Journal of Mathematical Biology

, Volume 64, Issue 7, pp 1281–1311 | Cite as

Double impact of sterilizing pathogens: added value of increased life expectancy on pest control effectiveness

Article

Abstract

Sterilizing pathogens are commonly assumed not to affect longevity of infected individuals, and if they do then negatively. Examples abound, however, of species in which the absence of reproduction actually increases life expectancy. This happens because by decreasing the energy outlay on reproduction individuals with lowered reproduction can live longer. Alternatively, fertile individuals are more susceptible to predators or parasitoids if the latter can capitalize on mating signals of the former. Here we develop and analyze an SI epidemiological model to explore whether and to what extent does such a life expectancy prolongation due to sterilizing pathogens affect host dynamics. In particular, we are interested in an added value of increased life expectancy on the possibility of successful pest control, that is, the effect of increased lifespan and hence increased potential of the infected individuals to spread the disease on pest control effectiveness. We show that although the parameter range in which we observe an effect of increased lifespan of the sterilized individuals is not large, the effect itself can be significant. In particular, the increase in pest control effectiveness can be very dramatic when disease transmission efficiency is close to birth rate, mortality rate of susceptibles is relatively high (i.e., the species is relatively short-lived), and sterilization efficiency is relatively high. Our results thus characterize pathogens that are promising candidates for an effective pest control and that might possibly be engineered if not occurring naturally.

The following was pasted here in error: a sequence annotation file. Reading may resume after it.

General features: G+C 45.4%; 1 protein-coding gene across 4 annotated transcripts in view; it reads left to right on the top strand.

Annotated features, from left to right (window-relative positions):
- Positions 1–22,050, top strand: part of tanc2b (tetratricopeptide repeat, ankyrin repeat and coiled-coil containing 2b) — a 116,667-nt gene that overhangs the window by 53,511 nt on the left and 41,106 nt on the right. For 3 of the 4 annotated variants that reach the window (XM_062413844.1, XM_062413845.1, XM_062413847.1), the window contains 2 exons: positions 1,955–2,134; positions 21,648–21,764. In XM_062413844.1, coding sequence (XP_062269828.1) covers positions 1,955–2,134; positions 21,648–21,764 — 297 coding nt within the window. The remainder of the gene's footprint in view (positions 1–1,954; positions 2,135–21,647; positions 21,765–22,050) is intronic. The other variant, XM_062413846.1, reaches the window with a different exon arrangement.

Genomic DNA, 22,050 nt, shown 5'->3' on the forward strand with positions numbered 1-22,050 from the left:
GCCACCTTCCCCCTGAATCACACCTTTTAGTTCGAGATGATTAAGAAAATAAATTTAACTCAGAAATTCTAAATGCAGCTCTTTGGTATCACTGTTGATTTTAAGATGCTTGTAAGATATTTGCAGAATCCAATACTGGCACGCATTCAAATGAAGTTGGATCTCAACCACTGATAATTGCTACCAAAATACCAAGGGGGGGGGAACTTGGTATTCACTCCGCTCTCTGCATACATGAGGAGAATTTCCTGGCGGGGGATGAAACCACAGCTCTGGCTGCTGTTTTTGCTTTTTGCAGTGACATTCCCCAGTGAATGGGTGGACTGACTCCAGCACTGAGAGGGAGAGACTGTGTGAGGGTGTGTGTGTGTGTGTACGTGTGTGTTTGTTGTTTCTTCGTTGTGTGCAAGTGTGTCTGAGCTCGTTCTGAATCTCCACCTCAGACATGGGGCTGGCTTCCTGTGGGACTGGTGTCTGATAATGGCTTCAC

Keywords

SI model Invasive species Infectious disease Fertility control Population management Population dynamics 

Mathematics Subject Classification (2000)

92B05 92D25 92D30 34D20 

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Copyright information

© Springer-Verlag 2011

Authors and Affiliations

  1. 1.Department of Theoretical Ecology, Institute of EntomologyBiology Centre ASCRČeské BudějoviceCzech Republic
  2. 2.Department of Mathematics and Computer ScienceValparaiso UniversityValparaisoUSA

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